As Parker begged Austin to return Pillman rolled him up and pinned him.
·        
Parker will wear the chicken suit on WCW Saturday
Night. How clucky for
him!

 

Rating: *

Summary:  This wasn’t a bad comedy match, but it
wasn’t the blow-off match that the Hollywood Blonds deserved either.

Tony shills SuperBrawl IV on PPV. Two cage matches are
scheduled: WCW World Champion Ric Flair will defend his title against former
champion Vader as well as a six-man match.

Match 6 (Elimination
tag team match): WCW World Champion “Nature Boy” Ric Flair and Sting versus WCW
International World Champion “Ravishing” Rick Rude and Vader (w/ Harley Race)

Highlights:

·        
Bockwinkel joined Tony and Bobby on commentary.
The former AWA World champion reunited with his former manager! I’m certain the
commentary will be much more classy and distinguished from this point forward.
·        
Buffer rumbled.
·        
Vader military-pressed Sting then dropped him
throat-first on the top rope.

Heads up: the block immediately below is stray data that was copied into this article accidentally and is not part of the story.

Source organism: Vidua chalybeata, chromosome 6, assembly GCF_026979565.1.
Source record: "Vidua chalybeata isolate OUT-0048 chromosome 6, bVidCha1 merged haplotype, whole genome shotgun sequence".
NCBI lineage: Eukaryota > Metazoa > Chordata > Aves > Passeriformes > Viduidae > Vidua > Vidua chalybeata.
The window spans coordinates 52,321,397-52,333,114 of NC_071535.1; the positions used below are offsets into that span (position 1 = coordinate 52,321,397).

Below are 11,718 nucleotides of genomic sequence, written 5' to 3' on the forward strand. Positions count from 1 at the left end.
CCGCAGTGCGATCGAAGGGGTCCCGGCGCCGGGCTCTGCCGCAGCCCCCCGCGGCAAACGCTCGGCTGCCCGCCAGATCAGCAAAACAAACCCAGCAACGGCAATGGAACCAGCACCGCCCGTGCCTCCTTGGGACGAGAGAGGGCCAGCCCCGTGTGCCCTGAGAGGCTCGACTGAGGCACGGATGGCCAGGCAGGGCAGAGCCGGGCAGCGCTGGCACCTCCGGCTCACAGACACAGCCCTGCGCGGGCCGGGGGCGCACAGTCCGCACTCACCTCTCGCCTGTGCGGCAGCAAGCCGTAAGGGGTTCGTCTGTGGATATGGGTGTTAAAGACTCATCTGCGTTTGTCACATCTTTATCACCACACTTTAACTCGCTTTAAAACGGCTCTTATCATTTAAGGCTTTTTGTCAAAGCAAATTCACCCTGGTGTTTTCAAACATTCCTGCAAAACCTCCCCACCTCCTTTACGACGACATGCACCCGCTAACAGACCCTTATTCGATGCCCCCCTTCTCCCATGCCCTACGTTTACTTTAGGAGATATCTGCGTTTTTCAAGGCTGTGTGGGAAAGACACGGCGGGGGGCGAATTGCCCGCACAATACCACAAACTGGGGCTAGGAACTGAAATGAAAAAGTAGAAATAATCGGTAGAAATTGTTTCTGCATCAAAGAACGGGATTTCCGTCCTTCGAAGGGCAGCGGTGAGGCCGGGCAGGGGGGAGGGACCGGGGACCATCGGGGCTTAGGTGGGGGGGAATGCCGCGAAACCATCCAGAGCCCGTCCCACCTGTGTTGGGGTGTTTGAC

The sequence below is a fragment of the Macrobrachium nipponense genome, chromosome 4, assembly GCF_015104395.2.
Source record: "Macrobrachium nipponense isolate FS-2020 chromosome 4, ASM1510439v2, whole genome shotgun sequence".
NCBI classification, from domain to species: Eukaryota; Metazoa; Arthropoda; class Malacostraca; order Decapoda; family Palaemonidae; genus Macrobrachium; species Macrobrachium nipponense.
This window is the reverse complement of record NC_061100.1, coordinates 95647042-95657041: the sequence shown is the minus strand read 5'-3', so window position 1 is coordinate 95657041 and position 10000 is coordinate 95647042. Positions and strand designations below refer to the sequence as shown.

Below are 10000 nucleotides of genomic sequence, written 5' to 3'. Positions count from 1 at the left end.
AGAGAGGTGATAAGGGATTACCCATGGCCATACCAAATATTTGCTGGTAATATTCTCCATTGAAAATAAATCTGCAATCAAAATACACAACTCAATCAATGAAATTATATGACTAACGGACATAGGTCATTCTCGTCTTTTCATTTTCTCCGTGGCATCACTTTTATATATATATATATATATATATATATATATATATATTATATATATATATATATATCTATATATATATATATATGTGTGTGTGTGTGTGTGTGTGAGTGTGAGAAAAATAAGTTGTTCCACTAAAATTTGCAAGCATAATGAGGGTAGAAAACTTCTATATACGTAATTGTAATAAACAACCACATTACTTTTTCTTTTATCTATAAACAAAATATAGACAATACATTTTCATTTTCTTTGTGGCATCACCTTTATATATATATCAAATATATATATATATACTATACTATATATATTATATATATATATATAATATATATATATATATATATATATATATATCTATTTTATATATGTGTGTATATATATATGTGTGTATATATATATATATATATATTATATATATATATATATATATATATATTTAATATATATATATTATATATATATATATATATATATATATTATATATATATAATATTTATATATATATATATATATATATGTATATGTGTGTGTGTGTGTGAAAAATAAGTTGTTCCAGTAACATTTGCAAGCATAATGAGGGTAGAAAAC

·        
Vader attempted a second-rope sunset flip but
Sting dropped on top of him instead of going down.
·        
Sting gave Vader a release German suplex. Amazing!
·        
After a commercial break Rude applied the bear
hug to Sting.
·        
After Flair tagged in he hit a double axe-handle
from the top rope to Rude followed by an inverted atomic drop.
·        
Vader tagged in and gave Flair an avalanche.
·        
Vader bomb.
·        
Superplex by Vader.
·        
In an effort to injure the World Champion Vader gave
Flair a top-rope superplex causing Flair to scream in agony.
·        
Vader mounted the top rope again, but Sting
pulled Flair out of harm’s way.
·        
DDT by Rude to Sting.
·        
Outside the ring Vader attempted to use a chair,